La División de Integridad del Sistema de Justicia de Lacey presentó un informe formal que concluía que los oficiales que dispararon contra Guzmán actuaron en legítima defensa y en la defensa de otros.

Los organizadores de BLM dicen que tienen un caso claro de mala conducta criminal en los tiroteos de Kisha Michael y Marquintan Sandlin. Los cinco agentes involucrados ya no están con la fuerza, aunque cuando el Departamento de Policía de Inglewood (IPD) hizo ese anuncio en mayo, se negó a decir si habían renunciado o habían sido despedidos.

De cualquier manera, los miembros de la familia lo ven como evidencia de culpabilidad y quieren que el fiscal de distrito procese a los hombres.

“Estamos exigiendo que la Fiscal de Distrito Jackie Lacey traiga cargos contra la policía cuando maten a nuestra gente, comenzando con la presentación de cargos contra los ex policías de Inglewood Michael Jaen, Richard Parcella, Jason Cantrell, Sean Reidy y Andrew Cohen que mataron a Kisha Michael y Marquintan Sandlin mientras dormían en su automóvil en febrero del 2016, dejando siete hijos sin padres”, dice la petición.

“Estamos exigiendo que en cada caso (de tiroteos policiales), el Fiscal del Distrito enérgicamente persiga cargos contra oficiales asesinos y abusivos en lugar de aplazar a las unidades de la policía llenas de escándalo y corrupción para hacerse responsables”.

El IPD dijo que Michael y Sandlin parecían estar inconscientes en un automóvil en el boulevard de Manchester y la avenida de Inglewood cuando los agentes se acercaron y que Michael tenía una pistola en su regazo. Ambos tenían un contenido de alcohol en la sangre superior al límite legal para conducir, según la policía.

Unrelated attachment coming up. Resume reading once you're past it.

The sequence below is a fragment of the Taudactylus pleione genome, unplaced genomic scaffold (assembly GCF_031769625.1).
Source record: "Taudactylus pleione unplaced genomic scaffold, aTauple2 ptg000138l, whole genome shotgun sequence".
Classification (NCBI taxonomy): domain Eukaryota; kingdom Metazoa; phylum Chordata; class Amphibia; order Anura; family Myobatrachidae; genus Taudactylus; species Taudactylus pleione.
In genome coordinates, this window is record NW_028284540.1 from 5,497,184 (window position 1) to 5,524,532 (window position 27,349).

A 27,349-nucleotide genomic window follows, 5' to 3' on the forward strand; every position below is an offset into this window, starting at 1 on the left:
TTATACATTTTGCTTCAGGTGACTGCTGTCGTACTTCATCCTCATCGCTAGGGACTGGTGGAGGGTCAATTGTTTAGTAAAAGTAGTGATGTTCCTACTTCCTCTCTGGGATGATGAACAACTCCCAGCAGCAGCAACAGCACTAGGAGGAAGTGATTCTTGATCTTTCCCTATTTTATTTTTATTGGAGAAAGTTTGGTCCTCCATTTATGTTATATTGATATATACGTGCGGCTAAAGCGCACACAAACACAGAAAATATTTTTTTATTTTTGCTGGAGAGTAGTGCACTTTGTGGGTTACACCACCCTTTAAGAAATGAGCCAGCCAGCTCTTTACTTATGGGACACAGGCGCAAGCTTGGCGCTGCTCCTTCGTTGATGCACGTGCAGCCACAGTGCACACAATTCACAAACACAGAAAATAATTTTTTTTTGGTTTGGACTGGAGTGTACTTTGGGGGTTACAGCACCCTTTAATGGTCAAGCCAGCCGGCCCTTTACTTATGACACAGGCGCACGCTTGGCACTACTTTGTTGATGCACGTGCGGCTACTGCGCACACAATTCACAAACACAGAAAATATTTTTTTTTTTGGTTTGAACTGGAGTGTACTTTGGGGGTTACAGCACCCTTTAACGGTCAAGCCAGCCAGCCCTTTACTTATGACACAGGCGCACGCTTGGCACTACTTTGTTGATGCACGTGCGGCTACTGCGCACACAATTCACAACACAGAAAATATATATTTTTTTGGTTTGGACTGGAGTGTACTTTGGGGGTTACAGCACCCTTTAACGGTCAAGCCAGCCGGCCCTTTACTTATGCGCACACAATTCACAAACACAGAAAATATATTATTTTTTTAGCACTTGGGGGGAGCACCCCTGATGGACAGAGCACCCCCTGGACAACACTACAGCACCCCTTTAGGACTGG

Los agentes dispararon contra el coche, pero el departamento no ha revelado los detalles de su investigación y exactamente lo que los llevó al uso de la fuerza mortal.

El defensor de BLMLA, Justin Marks, dijo que era hora de que el IPD pagara por las cámaras corporales para sus oficiales.

“El Departamento de Policía de Inglewood esta en grave necesidad de rendir las cuentas”, dijo Marks, quien añadió que una ciudad donde se construye un estadio de 2.600 millones de dólares puede apagar el gasto.

“Inglewood no tiene una crisis presupuestaria, tiene una crisis de prioridad”, dijo Marks.

Abdullah dijo que el grupo estaba buscando justicia para aquellos “que no son ricos, que no son blancos”.

La pequeña multitud que estaba fuera del Salón de la Justicia estaba formada por caras morenas, blancas, latinas, incluyendo al padre de Jesse Romero Jr., un niño de 14 años quien fue disparado en Boyle Heights el año pasado.

Romero Sr. se colocó ante un micrófono y le dijo a los reporteros: “Quiero justicia para mi hijo”, antes de que estuviera sobrecogido por el dolor y tuviera que alejarse, sollozando.

Un organizador con la organización del vecindario Centro CSO tomó su lugar, ofreciendo un “gracias a Black Lives Matter por estar en solidaridad con las familias latinas en Boyle Heights”.

Una serie de miembros de la familia usando botones o cargando fotos de sus seres queridos compartieron sus historias y cuando los medios de comunicación empaquetaron sus cámaras y libretas, tomaron puñados de volantes instando a los residentes a firmar la petición.